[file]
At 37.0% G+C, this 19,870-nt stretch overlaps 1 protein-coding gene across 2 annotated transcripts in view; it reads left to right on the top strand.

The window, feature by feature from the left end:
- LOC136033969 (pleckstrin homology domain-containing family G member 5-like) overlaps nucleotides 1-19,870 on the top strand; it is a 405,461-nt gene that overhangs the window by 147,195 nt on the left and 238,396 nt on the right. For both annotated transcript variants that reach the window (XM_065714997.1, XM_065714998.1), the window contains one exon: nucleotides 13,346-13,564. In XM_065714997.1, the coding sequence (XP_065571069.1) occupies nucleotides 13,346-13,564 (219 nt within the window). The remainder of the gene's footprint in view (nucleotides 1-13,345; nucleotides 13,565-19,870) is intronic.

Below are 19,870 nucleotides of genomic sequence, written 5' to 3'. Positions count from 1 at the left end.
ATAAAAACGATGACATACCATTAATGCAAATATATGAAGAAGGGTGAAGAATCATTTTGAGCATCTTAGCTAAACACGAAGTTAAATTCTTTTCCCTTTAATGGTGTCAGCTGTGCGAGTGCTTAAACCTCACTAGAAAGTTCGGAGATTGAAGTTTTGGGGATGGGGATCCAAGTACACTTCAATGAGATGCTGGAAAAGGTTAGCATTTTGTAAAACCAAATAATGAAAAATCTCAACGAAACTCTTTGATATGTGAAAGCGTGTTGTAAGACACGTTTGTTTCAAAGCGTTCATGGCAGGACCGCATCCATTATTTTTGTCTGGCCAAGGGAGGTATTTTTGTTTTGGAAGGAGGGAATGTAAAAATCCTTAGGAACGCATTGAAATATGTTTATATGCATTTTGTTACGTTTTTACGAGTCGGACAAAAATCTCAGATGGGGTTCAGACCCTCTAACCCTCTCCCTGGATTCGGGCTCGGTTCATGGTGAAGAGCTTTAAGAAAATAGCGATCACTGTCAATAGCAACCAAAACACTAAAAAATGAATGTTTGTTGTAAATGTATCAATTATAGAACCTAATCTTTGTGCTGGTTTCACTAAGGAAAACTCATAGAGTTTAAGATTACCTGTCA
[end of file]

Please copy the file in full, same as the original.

At 37.0% G+C, this 19,870-nt stretch overlaps 1 protein-coding gene across 2 annotated transcripts in view; it reads left to right on the top strand.

The window, feature by feature from the left end:
- LOC136033969 (pleckstrin homology domain-containing family G member 5-like) overlaps nucleotides 1-19,870 on the top strand; it is a 405,461-nt gene that overhangs the window by 147,195 nt on the left and 238,396 nt on the right. For both annotated transcript variants that reach the window (XM_065714997.1, XM_065714998.1), the window contains one exon: nucleotides 13,346-13,564. In XM_065714997.1, the coding sequence (XP_065571069.1) occupies nucleotides 13,346-13,564 (219 nt within the window). The remainder of the gene's footprint in view (nucleotides 1-13,345; nucleotides 13,565-19,870) is intronic.

Below are 19,870 nucleotides of genomic sequence, written 5' to 3'. Positions count from 1 at the left end.
ATAAAAACGATGACATACCATTAATGCAAATATATGAAGAAGGGTGAAGAATCATTTTGAGCATCTTAGCTAAACACGAAGTTAAATTCTTTTCCCTTTAATGGTGTCAGCTGTGCGAGTGCTTAAACCTCACTAGAAAGTTCGGAGATTGAAGTTTTGGGGATGGGGATCCAAGTACACTTCAATGAGATGCTGGAAAAGGTTAGCATTTTGTAAAACCAAATAATGAAAAATCTCAACGAAACTCTTTGATATGTGAAAGCGTGTTGTAAGACACGTTTGTTTCAAAGCGTTCATGGCAGGACCGCATCCATTATTTTTGTCTGGCCAAGGGAGGTATTTTTGTTTTGGAAGGAGGGAATGTAAAAATCCTTAGGAACGCATTGAAATATGTTTATATGCATTTTGTTACGTTTTTACGAGTCGGACAAAAATCTCAGATGGGGTTCAGACCCTCTAACCCTCTCCCTGGATTCGGGCTCGGTTCATGGTGAAGAGCTTTAAGAAAATAGCGATCACTGTCAATAGCAACCAAAACACTAAAAAATGAATGTTTGTTGTAAATGTATCAATTATAGAACCTAATCTTTGTGCTGGTTTCACTAAGGAAAACTCATAGAGTTTAAGATTACCTGTCA